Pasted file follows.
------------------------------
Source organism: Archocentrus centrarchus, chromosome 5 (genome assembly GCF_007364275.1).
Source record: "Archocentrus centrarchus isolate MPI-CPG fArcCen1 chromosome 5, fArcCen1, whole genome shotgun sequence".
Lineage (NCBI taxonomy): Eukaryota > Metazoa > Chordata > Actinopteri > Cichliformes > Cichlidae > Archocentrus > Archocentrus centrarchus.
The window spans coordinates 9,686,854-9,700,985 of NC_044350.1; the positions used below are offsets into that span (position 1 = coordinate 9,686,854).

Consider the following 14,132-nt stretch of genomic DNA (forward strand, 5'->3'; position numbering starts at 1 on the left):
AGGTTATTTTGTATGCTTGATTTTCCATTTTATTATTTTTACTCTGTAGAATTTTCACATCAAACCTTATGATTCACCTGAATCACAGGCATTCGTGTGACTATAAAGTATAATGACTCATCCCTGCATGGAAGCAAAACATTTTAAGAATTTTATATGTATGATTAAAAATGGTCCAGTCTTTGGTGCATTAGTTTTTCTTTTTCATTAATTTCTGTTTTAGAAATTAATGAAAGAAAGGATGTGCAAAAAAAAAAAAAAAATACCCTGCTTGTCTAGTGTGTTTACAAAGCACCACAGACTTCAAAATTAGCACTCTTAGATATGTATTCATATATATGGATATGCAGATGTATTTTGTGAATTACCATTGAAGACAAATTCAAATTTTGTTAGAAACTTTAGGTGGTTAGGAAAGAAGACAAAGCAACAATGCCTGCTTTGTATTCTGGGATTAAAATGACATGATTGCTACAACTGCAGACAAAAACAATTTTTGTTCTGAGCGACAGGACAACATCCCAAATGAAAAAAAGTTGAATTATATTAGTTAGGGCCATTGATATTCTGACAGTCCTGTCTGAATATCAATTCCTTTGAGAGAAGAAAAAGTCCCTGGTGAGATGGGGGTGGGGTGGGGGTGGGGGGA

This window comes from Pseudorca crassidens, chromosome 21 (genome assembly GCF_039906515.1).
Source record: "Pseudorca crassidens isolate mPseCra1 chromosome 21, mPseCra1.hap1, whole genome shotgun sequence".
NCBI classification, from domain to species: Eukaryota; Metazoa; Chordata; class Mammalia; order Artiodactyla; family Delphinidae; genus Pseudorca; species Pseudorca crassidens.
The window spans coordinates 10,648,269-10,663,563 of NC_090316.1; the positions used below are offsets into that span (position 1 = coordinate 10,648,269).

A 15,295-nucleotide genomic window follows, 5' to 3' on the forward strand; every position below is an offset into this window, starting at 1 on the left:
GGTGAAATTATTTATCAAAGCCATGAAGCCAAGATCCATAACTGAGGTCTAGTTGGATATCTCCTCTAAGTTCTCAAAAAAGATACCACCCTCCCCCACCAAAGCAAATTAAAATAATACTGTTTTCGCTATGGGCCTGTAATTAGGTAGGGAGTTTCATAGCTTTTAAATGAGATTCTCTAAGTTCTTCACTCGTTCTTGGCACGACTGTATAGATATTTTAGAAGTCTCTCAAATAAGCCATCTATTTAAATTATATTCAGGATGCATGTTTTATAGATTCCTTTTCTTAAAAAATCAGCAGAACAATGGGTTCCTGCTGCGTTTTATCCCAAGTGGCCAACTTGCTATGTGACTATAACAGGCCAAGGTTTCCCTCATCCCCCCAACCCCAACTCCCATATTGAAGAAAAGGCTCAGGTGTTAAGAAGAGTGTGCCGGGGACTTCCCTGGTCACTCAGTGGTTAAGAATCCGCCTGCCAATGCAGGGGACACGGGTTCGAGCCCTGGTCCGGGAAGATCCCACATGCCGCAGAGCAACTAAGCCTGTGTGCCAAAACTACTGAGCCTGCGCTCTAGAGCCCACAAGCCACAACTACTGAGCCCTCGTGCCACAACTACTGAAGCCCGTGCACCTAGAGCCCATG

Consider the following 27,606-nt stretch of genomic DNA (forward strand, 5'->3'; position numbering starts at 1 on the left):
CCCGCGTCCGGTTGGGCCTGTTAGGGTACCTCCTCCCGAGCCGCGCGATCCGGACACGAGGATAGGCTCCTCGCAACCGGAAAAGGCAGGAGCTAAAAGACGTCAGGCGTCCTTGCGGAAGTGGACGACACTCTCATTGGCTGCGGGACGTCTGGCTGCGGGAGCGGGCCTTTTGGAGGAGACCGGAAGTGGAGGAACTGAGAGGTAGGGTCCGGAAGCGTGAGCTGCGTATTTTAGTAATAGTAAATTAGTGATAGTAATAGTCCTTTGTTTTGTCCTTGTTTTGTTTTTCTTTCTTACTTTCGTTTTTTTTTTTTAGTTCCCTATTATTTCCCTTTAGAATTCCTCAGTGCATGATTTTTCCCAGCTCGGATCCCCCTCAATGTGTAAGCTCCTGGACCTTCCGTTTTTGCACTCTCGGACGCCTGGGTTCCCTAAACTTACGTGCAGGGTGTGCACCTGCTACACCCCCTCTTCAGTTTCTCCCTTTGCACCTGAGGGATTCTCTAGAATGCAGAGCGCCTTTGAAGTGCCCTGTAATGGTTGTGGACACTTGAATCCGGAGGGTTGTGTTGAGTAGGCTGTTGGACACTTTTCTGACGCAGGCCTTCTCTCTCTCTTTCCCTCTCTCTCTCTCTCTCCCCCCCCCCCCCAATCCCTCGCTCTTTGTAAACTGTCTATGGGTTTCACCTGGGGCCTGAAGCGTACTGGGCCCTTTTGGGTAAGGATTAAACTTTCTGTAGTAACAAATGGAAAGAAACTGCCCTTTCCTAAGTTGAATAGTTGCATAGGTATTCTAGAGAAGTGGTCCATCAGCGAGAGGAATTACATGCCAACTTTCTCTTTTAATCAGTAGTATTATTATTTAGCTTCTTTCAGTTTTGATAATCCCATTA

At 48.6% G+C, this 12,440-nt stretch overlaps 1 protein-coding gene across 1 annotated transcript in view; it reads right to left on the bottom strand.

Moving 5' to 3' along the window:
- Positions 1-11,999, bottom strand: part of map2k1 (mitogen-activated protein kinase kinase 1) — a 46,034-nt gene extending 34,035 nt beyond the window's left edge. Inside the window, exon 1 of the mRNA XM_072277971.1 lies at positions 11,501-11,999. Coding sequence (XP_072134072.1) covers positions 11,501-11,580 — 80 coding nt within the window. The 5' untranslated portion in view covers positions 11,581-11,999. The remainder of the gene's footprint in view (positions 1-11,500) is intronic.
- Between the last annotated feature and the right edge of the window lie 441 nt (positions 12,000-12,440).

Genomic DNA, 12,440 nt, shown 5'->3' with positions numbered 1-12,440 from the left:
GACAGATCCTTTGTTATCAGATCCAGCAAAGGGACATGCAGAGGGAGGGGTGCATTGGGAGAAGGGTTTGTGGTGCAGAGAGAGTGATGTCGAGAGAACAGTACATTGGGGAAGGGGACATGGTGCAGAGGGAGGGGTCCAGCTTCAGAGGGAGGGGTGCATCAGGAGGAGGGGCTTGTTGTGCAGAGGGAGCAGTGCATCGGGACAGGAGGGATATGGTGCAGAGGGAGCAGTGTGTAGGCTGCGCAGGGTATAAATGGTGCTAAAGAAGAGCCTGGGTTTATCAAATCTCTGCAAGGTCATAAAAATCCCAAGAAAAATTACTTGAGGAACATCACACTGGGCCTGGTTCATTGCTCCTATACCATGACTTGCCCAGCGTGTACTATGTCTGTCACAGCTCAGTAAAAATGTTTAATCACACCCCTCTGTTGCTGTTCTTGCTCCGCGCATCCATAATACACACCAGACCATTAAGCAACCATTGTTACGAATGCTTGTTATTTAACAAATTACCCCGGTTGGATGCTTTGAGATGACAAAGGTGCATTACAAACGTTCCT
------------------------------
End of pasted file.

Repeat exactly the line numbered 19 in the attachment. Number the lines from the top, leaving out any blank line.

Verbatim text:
Genomic DNA, 12,440 nt, shown 5'->3' with positions numbered 1-12,440 from the left: